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Employment Tribunals - 2019 and beyond!


The Law Commission issued a consultation paper as part of their review of employment law hearing structures earlier in 2018. The consultation considered how the Employment Tribunal and County Court operated and whether changes should be made.

The Commission considered the following issues:

A. The shared jurisdiction between civil courts and tribunals in relation to certain employment and discrimination matters, including equal pay;

B. The restrictions on the Employment Tribunal’s existing jurisdiction;

C. The exclusive jurisdiction of the county court in certain types of discrimination claim; and

D. The handling of employment disputes in the civil courts.

They looked in particular at:

  • a.Whether the limitation period for presenting a claim should be extended to 6 months (from 3 months);
  • b.Whether the test for extending time where claims are presented late should be amended to give Tribunals greater discretion to extend time in all cases;
  • c.Whether Employment Tribunals should have jurisdiction to hear a claim by an employee for damages for breach of contract where the claim arises during the employee’s employment. At present such claims can only be brought on termination of employment;
  • d.Whether the current £25,000 limit on the level of damages that can be awarded by Employment Tribunals’ in a breach of contract claim should be increased. At present claims in excess of £25,000 have to be brought in the County Court;
  • e.Whether Employment Tribunals’ exclusive jurisdiction over certain types of statutory employment claims should remain;
  • f.Whether the County Court should retain jurisdiction to hear non-employment discrimination claims;
  • g.Whether Employment Tribunals should be given concurrent jurisdiction, alongside the County Courts, to hear non-employment discrimination claims and if so, whether there should be power for judges to transfer claims from one jurisdiction to the other;
  • h.Whether employment judges should be deployed to sit in the county court to hear non-employment discrimination claims.

Although the recommendations of the Law Commission will not necessarily be implemented (it is an advisory body only), it will be interesting to review the response to the consultation. In particular, in relation to the possible extension of the time limit.

The existing three month time limit for employees to bring a claim in the Tribunal provides, in most cases, a point at which employers know, usually after the end of an employee’s employment, whether or not a claim is being pursued. It provides a degree of certainty to employers and enables businesses to move forward.

This time period has already been effectively extended by the introduction of the ACAS pre-claim conciliation process which ‘stops the clock’ whilst the parties conciliate. This means the time to issue proceedings is effectively extended by a further month or more. Doubling the time limit (which is currently proposed) not only leads to a longer period of uncertainty for employers with the potential to stifle business opportunities and growth but it could lead to an increase in Tribunal claims. Claimants who may not have felt able to obtain advice and present their claim within three months, may feel that 6 months is a more achievable time limit. Any increase in the number of claims going through the Tribunal service is however, something which an already stretched Tribunal service may struggle to cope with.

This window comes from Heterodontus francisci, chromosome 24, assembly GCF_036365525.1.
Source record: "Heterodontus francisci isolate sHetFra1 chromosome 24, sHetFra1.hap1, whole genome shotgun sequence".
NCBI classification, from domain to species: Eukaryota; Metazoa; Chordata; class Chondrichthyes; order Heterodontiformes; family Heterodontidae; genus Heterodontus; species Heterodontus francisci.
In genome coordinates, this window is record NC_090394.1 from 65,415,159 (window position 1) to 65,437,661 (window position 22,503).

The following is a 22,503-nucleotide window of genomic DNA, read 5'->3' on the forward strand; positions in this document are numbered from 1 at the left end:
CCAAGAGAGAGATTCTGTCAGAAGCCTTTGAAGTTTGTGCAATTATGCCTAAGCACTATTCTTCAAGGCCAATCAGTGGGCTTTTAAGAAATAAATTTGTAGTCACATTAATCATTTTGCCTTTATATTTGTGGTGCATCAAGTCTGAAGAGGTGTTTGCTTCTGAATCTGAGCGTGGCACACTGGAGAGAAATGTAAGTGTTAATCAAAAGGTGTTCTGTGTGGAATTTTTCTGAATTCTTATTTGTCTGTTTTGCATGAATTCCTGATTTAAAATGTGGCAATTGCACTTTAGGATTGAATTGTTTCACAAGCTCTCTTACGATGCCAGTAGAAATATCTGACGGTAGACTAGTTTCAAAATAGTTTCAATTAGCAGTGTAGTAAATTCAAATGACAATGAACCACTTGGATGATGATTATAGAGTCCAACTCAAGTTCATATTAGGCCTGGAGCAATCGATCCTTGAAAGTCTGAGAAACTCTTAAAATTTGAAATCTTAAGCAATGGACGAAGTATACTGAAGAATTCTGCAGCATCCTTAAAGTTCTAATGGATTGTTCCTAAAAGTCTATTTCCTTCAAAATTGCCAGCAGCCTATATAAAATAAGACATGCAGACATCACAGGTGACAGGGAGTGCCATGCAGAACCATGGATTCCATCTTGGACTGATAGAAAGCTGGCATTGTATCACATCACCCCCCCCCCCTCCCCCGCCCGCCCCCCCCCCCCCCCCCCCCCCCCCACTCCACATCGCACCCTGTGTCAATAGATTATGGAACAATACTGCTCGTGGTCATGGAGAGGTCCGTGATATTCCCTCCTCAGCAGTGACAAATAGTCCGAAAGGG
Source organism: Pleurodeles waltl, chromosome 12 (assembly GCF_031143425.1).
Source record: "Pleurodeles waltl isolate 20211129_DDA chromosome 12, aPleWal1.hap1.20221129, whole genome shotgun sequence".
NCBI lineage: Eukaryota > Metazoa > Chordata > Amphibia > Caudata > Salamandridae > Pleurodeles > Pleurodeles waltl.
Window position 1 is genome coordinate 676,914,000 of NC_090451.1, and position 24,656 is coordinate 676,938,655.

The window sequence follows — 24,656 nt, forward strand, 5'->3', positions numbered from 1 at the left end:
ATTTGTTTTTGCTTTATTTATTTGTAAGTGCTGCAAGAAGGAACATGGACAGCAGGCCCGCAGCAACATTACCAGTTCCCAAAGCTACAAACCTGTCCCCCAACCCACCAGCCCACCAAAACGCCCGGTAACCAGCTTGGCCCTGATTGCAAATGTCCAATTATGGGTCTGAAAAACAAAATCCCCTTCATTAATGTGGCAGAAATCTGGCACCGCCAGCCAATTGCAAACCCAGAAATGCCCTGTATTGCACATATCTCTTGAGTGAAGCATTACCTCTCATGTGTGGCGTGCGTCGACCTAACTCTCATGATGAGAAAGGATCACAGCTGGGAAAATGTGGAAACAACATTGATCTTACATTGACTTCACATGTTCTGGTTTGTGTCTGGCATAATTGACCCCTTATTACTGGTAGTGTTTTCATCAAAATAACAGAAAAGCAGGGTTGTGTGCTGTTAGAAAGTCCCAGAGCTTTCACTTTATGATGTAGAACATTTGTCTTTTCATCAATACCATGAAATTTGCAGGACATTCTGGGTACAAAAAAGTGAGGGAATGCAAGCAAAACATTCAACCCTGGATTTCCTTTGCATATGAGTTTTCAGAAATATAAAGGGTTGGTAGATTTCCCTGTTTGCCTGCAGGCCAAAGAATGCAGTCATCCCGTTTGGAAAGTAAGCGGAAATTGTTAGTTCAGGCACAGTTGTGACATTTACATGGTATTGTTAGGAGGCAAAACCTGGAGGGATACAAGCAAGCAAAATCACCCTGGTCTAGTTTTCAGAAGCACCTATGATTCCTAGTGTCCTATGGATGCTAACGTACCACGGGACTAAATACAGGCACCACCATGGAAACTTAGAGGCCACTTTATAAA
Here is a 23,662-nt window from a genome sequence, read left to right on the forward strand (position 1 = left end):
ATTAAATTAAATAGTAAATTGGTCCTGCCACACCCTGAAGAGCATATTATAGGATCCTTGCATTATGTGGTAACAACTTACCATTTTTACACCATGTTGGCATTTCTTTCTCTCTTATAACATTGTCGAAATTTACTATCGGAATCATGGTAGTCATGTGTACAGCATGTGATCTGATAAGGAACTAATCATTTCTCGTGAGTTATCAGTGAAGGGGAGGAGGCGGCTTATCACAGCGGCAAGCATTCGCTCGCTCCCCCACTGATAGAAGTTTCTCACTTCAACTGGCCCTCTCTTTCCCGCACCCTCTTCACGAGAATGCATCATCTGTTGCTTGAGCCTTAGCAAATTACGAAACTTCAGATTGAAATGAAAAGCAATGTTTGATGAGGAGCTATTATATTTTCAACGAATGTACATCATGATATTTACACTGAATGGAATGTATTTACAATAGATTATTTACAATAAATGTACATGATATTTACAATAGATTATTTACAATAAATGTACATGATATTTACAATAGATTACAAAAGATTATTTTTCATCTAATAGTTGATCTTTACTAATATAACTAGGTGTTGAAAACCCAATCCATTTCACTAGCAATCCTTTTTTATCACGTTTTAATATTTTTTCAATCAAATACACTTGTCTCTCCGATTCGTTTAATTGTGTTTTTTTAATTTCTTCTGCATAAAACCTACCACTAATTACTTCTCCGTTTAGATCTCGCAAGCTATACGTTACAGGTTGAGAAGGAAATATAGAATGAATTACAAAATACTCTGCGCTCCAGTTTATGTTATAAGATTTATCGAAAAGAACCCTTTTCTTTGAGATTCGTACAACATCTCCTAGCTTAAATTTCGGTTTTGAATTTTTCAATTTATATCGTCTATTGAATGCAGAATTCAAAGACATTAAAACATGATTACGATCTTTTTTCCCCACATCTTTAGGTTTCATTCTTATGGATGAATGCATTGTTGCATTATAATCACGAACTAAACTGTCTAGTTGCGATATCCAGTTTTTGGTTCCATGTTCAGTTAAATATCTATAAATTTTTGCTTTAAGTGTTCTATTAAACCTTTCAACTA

The latest statistics from the Ministry of Justice (September 2018) reports a 165% increase in the number of single claims presented compared to the previous year. Multiple claims have increased by 344%. Tribunals have been struggling to keep pace with the amount of claims submitted and are in the process of recruiting an additional 54 Full Time Equivalent judges who are due to be appointed in 2019 to meet the increased demand. Manchester and Croydon Tribunals have reportedly been listing longer hearings for 2021, due to the backlog they currently face.

What is clear is that Tribunal claims are on the rise again. No fee is currently payable to issue a claim. Employers’ need to ensure that they follow appropriate procedures to reduce their exposure to claims particularly if the Government take up the option of extending time limits. They also need to ensure that appropriate notes are taken of the action taken, and reasoning why, as by the time the case gets to a hearing, the managers that dealt with the issue may well have left!


For further help or advice or to discuss the issues raised in this article, please contact Hannah Boynes.

Please note this information is provided by way of example and may not be complete and is certainly not intended to constitute legal advice. You should take bespoke advice for your circumstances.


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